In Sherpur, locals told AFP they long thought the targeted house—surrounded by high walls and barbed wire, and now with green tarpaulin covering the balcony where Zawahiri was believed to have been killed—was empty.

“We have not seen anybody living there for almost a year,” said an employee of a nearby office.

“It has always been dark, with not a single bulb lit.”

Some residents found it hard to believe that Zawahiri had been hiding in their midst.

“It’s just propaganda,” Fahim Shah, 66, told AFP.

“They should show to the people and to the world that ‘we had hit this man and here is the evidence,’” added Abdul Kabir.

Zawahiri lacked the potent charisma that helped bin Laden rally jihadists around the world but willingly channeled his analytical skills into the Al-Qaeda cause.

Still, the group is believed to have been degraded since the US invasion of Afghanistan, and the White House official said Zawahiri was “one of the last remaining figures who carried this kind of significance”.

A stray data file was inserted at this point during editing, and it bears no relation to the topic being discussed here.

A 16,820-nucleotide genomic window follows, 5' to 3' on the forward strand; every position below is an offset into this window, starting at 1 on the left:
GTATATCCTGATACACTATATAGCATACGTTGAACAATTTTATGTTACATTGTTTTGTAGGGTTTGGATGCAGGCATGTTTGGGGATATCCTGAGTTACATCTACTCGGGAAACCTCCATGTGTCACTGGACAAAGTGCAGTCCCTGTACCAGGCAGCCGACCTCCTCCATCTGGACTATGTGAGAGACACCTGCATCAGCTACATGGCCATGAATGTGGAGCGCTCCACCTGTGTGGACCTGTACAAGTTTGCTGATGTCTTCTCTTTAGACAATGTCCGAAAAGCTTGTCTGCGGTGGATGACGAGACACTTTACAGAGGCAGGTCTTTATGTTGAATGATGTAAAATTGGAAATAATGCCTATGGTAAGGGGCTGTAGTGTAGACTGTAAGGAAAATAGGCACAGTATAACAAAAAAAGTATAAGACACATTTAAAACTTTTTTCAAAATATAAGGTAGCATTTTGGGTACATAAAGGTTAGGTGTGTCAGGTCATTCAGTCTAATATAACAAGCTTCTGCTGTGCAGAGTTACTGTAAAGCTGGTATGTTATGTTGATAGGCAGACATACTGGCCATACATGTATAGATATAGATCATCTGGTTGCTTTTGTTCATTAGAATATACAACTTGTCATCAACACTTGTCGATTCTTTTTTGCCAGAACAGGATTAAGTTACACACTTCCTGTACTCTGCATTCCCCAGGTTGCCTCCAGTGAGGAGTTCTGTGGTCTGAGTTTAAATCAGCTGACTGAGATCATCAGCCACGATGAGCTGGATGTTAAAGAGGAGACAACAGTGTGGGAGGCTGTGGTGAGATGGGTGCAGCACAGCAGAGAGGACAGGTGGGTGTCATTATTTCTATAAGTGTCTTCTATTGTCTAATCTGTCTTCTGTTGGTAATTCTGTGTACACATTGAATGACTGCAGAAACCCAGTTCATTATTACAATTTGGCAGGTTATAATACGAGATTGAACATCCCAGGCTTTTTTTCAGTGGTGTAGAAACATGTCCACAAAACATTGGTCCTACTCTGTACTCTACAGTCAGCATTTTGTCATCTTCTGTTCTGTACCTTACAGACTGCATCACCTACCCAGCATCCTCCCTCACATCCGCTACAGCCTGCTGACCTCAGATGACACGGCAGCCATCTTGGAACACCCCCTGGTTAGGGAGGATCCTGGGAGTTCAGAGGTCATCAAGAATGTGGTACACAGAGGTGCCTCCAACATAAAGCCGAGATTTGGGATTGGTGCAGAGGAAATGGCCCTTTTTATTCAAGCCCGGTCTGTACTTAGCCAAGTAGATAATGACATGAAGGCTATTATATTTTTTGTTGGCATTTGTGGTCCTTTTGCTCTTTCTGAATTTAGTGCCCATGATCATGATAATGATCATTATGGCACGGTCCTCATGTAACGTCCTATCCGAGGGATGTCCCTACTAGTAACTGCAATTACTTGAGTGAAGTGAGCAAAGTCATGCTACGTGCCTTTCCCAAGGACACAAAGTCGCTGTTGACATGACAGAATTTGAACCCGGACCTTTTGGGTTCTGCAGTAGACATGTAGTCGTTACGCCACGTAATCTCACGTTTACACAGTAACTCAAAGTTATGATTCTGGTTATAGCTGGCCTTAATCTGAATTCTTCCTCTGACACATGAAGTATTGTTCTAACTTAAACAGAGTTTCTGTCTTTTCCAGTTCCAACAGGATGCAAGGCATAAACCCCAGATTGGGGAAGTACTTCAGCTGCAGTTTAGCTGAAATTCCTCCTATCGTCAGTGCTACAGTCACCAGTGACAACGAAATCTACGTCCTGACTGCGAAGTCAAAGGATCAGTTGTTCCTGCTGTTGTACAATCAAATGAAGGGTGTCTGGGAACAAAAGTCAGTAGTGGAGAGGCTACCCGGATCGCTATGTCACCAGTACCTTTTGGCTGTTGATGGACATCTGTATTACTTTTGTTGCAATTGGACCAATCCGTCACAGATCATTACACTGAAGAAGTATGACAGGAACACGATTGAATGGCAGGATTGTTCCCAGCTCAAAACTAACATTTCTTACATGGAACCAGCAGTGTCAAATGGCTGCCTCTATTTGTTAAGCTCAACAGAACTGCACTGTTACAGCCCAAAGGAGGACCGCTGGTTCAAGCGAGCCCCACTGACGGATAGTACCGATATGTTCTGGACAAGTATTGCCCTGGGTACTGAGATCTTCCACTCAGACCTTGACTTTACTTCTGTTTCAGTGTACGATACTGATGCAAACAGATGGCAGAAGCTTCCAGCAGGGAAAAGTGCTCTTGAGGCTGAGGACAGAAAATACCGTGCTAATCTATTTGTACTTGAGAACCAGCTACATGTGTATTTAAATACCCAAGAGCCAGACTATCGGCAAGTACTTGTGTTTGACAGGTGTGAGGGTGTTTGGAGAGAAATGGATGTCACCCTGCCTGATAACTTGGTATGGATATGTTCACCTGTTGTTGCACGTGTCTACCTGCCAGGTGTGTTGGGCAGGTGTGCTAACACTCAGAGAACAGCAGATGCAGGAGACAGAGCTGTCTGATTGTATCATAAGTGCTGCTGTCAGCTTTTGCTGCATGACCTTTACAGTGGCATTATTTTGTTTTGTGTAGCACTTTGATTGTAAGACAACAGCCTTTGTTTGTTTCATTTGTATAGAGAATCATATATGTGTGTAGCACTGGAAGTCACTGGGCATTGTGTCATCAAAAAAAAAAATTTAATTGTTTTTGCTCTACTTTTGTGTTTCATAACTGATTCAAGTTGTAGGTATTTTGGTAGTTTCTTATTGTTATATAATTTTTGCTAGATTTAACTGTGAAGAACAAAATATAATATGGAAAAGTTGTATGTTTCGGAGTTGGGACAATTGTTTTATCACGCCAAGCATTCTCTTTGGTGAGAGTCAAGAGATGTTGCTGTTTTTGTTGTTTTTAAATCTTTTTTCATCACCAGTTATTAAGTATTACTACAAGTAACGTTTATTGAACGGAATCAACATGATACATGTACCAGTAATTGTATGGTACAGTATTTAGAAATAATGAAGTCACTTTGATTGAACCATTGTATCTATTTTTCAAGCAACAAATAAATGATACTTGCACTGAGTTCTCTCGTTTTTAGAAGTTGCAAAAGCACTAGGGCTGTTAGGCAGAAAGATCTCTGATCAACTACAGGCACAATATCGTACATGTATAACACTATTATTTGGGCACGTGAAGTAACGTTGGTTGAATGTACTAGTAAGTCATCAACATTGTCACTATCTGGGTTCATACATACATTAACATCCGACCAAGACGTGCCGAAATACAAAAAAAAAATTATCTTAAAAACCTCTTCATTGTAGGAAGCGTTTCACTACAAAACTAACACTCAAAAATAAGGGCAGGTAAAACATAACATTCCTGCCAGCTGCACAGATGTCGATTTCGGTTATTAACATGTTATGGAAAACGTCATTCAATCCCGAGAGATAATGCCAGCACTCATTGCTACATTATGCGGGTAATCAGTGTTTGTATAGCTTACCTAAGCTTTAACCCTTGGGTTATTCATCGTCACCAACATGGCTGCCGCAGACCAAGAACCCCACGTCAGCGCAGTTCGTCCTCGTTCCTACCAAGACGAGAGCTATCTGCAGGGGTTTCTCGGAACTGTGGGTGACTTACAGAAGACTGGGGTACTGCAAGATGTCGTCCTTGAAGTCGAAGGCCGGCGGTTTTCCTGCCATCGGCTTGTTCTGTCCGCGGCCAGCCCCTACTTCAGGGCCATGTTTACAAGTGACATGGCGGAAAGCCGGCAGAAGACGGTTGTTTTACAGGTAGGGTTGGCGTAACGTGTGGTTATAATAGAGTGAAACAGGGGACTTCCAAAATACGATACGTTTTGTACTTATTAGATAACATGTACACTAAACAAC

The organisation is “at a crossroads,” said Soufan Center researcher Colin Clarke.

“Despite Zawahiri’s leadership, which minimized AQ’s losses while rebuilding, the group still faces serious challenges going forward. For one, there’s the question of who will lead Al-Qaeda after Zawahiri’s gone.”

Zawahiri’s father was a renowned physician and his grandfather was a prayer leader at Cairo’s Al-Azhar institute, the highest authority for Sunni Muslims.

He became involved with Egypt’s radical Islamist community at a young age and published several books which came for many to symbolize the movement.

He left Egypt in the mid-1980s, heading for Pakistan’s northwestern city of Peshawar where the resistance to the Soviet occupation of Afghanistan was based.

Thousands of Islamist fighters were flooding into Afghanistan at the time, setting the stage for Zawahiri’s first meeting with bin Laden.

In 1998 he became one of five signatories to bin Laden’s “fatwa” calling for attacks against Americans.

Jihadist monitor SITE said some militants were questioning the veracity of the report he had been killed, while others believed Zawahiri had achieved his desire of “martyrdom.”